Secondly, Tze Khong often elaborates on the ideas of strategic thinking. Within the constraints of any given project, it is important to understand that the division of labor is essential for success. Although the mind of an engineer may be valued for his/her technical capabilities, but the ability to develop good working relations with the less pronounced classes in a company, namely the laborers in a multimillion dollar building project is what sets apart one great individual from another. Placement and strategic thinking are a critical mainstay in any industry. Tze Khong encouraged me to use The Art of War by Sun Tzu as a reference. I personally believe it is important to know your ‘opponent’ in whatever field you are currently in pursuit of. To know your enemy is to understand everything about him/her such that they will not be able to exploit any weakness in you.

Thirdly, Tze Khong introduced to me the concept of a life cycle graph. He has thought me to plot my achievements in a graph with accordance to time. I strongly believe this is an important tool as a reflection on the highlights of my life as well as the lower breaking points that I have encountered. It is important to understand that there will always be good and bad times in this life. We must always ponder upon the moments that make us feel like giving up, and remember the times where we were simply splendid. We should then ask ourselves what can be done to bring us back to that state of accomplishment.

Fourthly, Tze Khong thought me to understand the concepts relating to finance and economics. This is essentially important as money stands as a crucial medium in our time. To understand how money came to be, is to appreciate it and value it accordingly. For this, he encourages us to use Niall Ferguson’s The Ascent of Money as a guide. Niall Ferguson also happens to be one of his favourite authors. However, I also learnt that although money is crucial for survival, there are some things more important in this life that money cannot purchase. This is especially true for family, relationships, health and happiness. To gain the whole world but to lose all contact with one’s family would be the single most regretful thing an individual can experience. It is therefore important to juggle our time wisely between our workplace, family, friends, health and spirituality.

Lastly, I learned that both ethics and governance are important in our decision making processes. Often, it is indeed tempting to cut corners to reduce cost and maximize profits. However, this eventually results in the downfall of a party or individual. The temporary gains do not outweigh the repercussions when a situation turns sour and all unscrupulous acts come to light. It is therefore crucial that we stand for what we believe is right in our own workplace. In regards to this topic, Tze Khong suggests that Niall Ferguson’s The Great Degeneration and The Holy Bible are good reading materials. It is often said, what good is a man who gains the world yet loses his soul in the process. Tze Khong thought me that advancements and profits should never be made at the cost of others.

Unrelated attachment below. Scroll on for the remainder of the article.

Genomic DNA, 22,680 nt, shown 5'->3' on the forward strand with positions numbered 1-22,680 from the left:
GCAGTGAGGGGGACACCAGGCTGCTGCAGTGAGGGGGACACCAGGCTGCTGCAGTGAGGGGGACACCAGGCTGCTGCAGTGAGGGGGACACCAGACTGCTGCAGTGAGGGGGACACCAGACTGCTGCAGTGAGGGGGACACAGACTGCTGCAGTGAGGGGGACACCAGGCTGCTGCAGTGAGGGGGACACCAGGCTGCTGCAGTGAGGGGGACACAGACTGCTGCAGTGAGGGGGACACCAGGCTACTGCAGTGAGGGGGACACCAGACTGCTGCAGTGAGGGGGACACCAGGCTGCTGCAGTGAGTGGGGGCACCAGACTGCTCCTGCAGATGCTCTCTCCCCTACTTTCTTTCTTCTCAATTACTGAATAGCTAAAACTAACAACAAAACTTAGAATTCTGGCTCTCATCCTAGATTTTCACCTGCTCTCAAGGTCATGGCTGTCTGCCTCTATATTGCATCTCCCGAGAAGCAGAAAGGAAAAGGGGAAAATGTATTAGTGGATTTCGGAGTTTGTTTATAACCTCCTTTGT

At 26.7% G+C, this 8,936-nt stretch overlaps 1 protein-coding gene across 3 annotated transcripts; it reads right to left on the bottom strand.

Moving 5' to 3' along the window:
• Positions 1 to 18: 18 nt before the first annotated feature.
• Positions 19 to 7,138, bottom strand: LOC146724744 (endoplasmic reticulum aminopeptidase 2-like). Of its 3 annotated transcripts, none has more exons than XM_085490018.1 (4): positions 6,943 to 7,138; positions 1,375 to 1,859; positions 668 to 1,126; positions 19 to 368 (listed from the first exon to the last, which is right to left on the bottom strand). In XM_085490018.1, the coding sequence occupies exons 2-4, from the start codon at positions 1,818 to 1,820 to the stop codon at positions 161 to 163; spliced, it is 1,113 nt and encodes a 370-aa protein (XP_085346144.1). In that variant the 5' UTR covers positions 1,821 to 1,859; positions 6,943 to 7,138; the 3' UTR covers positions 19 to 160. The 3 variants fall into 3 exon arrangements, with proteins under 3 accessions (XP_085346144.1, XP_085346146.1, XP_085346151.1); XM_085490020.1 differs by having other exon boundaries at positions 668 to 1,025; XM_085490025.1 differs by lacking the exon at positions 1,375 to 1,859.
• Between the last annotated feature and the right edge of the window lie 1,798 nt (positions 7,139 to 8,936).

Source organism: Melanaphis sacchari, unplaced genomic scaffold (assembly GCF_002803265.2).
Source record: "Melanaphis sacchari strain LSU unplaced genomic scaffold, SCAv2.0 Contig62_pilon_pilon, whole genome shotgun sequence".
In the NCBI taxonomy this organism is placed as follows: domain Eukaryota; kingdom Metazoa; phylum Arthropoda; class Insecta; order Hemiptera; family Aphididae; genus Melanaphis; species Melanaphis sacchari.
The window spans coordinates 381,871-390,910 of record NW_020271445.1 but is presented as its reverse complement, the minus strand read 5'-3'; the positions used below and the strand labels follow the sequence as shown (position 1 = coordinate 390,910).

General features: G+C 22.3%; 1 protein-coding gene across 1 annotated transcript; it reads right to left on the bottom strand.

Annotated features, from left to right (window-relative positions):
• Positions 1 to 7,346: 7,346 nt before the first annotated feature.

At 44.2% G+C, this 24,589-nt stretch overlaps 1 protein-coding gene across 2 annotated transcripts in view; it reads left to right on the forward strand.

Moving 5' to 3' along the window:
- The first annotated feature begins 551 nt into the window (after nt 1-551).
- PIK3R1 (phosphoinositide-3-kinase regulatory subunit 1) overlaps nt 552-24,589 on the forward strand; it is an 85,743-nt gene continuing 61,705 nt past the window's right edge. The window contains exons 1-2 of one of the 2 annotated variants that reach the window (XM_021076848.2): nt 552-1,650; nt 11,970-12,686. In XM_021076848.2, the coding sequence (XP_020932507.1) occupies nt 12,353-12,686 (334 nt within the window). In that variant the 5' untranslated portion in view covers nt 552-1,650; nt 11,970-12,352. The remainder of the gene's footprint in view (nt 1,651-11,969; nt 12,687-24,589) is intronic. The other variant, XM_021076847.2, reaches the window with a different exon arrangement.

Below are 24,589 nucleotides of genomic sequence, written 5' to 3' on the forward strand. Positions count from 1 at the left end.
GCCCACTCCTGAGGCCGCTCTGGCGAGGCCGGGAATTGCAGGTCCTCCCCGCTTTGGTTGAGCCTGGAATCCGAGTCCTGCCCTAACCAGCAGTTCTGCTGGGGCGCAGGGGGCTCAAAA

The mentor-mentee experience has truly been a rewarding and heartfelt experience in my humble opinion. It was and always will be, an amazing opportunity to learn from one as knowledgeable and resourceful as my mentor. The academic year of 2013 has truly been a tremendous year for me.

Among my Academic and Curricular Achievements were:

1. Monash Malaysia Engineering and IT Leadership Program (EILP) Participant
2. Golden Key International Honours Society Member
3. Dean’s Honours List (Faculty of Engineering)
4. Vice President - Founding Committee of Engineers Australia Monash Sunway Student Chapter (EAMSSS)
5. Featured in the Monash School of Engineering Corporate Video
6. Head of Program – Engineering Leadership Summit 2013

As a closing statement, I honestly believe that all the opportunities which were presented to me occurred with a domino chain effect. It was always one circumstance that encouraged another to take place, which helped me develop myself as a well-rounded individual. Once more, it is worth noting that everything started with and because of the EILP. As such, I am truly grateful for the opportunity to learn and fellowship amongst the ranks of the academically gifted in the university. It is my highest recommendation that any future undergraduate student in Monash University with the intent on achieving great exploits, make every possible effort to gain entry into this amazing program, the Engineering Leadership Program.

Shaun Ang Ee Xiang
Chemical Engineering Student
Engineering and IT Leadership Program 2013 Participant